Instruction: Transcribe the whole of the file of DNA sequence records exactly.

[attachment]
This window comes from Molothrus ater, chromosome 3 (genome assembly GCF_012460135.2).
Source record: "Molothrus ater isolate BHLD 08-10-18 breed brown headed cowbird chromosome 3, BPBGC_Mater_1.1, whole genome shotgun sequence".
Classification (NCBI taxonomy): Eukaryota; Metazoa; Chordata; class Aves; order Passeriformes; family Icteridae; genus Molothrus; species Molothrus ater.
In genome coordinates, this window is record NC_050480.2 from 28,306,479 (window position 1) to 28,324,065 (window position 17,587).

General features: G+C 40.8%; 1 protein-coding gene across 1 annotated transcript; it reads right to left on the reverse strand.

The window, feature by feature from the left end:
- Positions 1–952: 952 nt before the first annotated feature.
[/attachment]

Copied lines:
This window comes from Molothrus ater, chromosome 3 (genome assembly GCF_012460135.2).
Source record: "Molothrus ater isolate BHLD 08-10-18 breed brown headed cowbird chromosome 3, BPBGC_Mater_1.1, whole genome shotgun sequence".
Classification (NCBI taxonomy): Eukaryota; Metazoa; Chordata; class Aves; order Passeriformes; family Icteridae; genus Molothrus; species Molothrus ater.
In genome coordinates, this window is record NC_050480.2 from 28,306,479 (window position 1) to 28,324,065 (window position 17,587).

General features: G+C 40.8%; 1 protein-coding gene across 1 annotated transcript; it reads right to left on the reverse strand.

The window, feature by feature from the left end:
- Positions 1–952: 952 nt before the first annotated feature.